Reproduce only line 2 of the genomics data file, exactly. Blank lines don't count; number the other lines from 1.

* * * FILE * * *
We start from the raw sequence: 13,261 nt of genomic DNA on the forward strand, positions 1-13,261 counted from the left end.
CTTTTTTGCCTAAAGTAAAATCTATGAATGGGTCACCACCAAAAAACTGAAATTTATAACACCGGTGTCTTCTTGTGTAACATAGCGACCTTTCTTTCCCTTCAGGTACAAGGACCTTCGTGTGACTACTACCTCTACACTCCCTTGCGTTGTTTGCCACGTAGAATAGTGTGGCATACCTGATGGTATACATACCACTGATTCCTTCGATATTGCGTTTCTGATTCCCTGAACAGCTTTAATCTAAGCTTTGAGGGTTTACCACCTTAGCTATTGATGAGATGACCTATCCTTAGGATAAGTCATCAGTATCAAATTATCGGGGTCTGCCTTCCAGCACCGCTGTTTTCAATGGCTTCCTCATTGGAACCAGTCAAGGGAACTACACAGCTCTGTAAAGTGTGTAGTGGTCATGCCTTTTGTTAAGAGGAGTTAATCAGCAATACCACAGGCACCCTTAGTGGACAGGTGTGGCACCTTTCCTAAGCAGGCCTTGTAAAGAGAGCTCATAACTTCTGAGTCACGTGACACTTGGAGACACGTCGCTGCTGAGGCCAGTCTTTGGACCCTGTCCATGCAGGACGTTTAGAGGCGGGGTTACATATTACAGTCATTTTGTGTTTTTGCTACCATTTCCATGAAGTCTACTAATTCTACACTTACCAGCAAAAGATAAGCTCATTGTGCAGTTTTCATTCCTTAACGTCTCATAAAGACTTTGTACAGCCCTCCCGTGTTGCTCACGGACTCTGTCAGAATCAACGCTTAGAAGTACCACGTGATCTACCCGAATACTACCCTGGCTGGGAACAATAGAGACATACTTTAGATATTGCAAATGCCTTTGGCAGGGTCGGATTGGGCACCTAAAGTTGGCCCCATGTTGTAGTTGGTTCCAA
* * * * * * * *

CTTTTTTGCCTAAAGTAAAATCTATGAATGGGTCACCACCAAAAAACTGAAATTTATAACACCGGTGTCTTCTTGTGTAACATAGCGACCTTTCTTTCCCTTCAGGTACAAGGACCTTCGTGTGACTACTACCTCTACACTCCCTTGCGTTGTTTGCCACGTAGAATAGTGTGGCATACCTGATGGTATACATACCACTGATTCCTTCGATATTGCGTTTCTGATTCCCTGAACAGCTTTAATCTAAGCTTTGAGGGTTTACCACCTTAGCTATTGATGAGATGACCTATCCTTAGGATAAGTCATCAGTATCAAATTATCGGGGTCTGCCTTCCAGCACCGCTGTTTTCAATGGCTTCCTCATTGGAACCAGTCAAGGGAACTACACAGCTCTGTAAAGTGTGTAGTGGTCATGCCTTTTGTTAAGAGGAGTTAATCAGCAATACCACAGGCACCCTTAGTGGACAGGTGTGGCACCTTTCCTAAGCAGGCCTTGTAAAGAGAGCTCATAACTTCTGAGTCACGTGACACTTGGAGACACGTCGCTGCTGAGGCCAGTCTTTGGACCCTGTCCATGCAGGACGTTTAGAGGCGGGGTTACATATTACAGTCATTTTGTGTTTTTGCTACCATTTCCATGAAGTCTACTAATTCTACACTTACCAGCAAAAGATAAGCTCATTGTGCAGTTTTCATTCCTTAACGTCTCATAAAGACTTTGTACAGCCCTCCCGTGTTGCTCACGGACTCTGTCAGAATCAACGCTTAGAAGTACCACGTGATCTACCCGAATACTACCCTGGCTGGGAACAATAGAGACATACTTTAGATATTGCAAATGCCTTTGGCAGGGTCGGATTGGGCACCTAAAGTTGGCCCCATGTTGTAGTTGGTTCCAA